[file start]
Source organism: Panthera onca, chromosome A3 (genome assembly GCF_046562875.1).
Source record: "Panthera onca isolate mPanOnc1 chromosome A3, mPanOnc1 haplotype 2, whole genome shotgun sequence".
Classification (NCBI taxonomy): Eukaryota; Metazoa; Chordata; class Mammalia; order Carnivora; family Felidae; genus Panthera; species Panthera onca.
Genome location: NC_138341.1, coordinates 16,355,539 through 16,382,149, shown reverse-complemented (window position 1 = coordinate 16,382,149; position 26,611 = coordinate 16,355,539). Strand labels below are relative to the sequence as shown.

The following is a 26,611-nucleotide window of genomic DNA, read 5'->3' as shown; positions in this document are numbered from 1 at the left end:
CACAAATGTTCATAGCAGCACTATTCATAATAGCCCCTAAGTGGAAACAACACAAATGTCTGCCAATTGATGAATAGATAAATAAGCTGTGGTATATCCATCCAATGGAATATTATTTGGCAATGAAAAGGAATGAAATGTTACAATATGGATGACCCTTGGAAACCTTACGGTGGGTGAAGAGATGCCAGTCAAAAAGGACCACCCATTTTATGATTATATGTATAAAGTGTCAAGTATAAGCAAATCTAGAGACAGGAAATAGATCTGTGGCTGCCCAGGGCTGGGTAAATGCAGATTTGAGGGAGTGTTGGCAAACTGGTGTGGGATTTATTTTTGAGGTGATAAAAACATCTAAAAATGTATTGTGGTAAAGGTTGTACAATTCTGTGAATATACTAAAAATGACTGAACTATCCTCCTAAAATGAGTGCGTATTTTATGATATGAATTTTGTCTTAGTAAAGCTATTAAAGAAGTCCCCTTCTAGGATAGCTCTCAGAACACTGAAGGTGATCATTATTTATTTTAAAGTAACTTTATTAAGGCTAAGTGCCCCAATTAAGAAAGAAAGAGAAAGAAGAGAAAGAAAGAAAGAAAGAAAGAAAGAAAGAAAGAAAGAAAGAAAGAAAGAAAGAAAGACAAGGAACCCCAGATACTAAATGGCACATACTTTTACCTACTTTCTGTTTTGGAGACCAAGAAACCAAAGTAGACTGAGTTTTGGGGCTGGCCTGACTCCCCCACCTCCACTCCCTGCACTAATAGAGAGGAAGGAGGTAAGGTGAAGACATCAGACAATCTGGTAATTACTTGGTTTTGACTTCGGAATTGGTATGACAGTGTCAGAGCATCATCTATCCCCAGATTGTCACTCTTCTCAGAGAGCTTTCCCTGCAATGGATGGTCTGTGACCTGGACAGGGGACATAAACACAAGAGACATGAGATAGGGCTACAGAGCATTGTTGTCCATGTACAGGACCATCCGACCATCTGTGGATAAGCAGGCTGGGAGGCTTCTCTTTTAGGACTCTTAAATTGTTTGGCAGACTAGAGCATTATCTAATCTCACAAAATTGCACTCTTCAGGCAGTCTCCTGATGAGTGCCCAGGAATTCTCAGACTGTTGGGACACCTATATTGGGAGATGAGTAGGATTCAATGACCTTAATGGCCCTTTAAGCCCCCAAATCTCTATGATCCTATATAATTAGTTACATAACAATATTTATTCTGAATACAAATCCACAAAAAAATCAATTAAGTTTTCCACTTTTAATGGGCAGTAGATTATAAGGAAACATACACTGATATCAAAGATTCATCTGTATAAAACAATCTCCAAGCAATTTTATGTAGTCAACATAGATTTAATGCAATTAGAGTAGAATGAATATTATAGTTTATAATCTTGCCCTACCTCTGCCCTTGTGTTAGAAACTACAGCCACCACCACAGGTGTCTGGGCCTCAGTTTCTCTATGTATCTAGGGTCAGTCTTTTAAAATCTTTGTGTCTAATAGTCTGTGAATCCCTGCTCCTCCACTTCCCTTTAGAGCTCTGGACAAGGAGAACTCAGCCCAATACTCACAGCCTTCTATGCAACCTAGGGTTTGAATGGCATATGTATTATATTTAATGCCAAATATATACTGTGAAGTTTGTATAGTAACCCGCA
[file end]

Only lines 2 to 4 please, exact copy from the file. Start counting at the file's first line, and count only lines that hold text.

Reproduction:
Source record: "Panthera onca isolate mPanOnc1 chromosome A3, mPanOnc1 haplotype 2, whole genome shotgun sequence".
Classification (NCBI taxonomy): Eukaryota; Metazoa; Chordata; class Mammalia; order Carnivora; family Felidae; genus Panthera; species Panthera onca.
Genome location: NC_138341.1, coordinates 16,355,539 through 16,382,149, shown reverse-complemented (window position 1 = coordinate 16,382,149; position 26,611 = coordinate 16,355,539). Strand labels below are relative to the sequence as shown.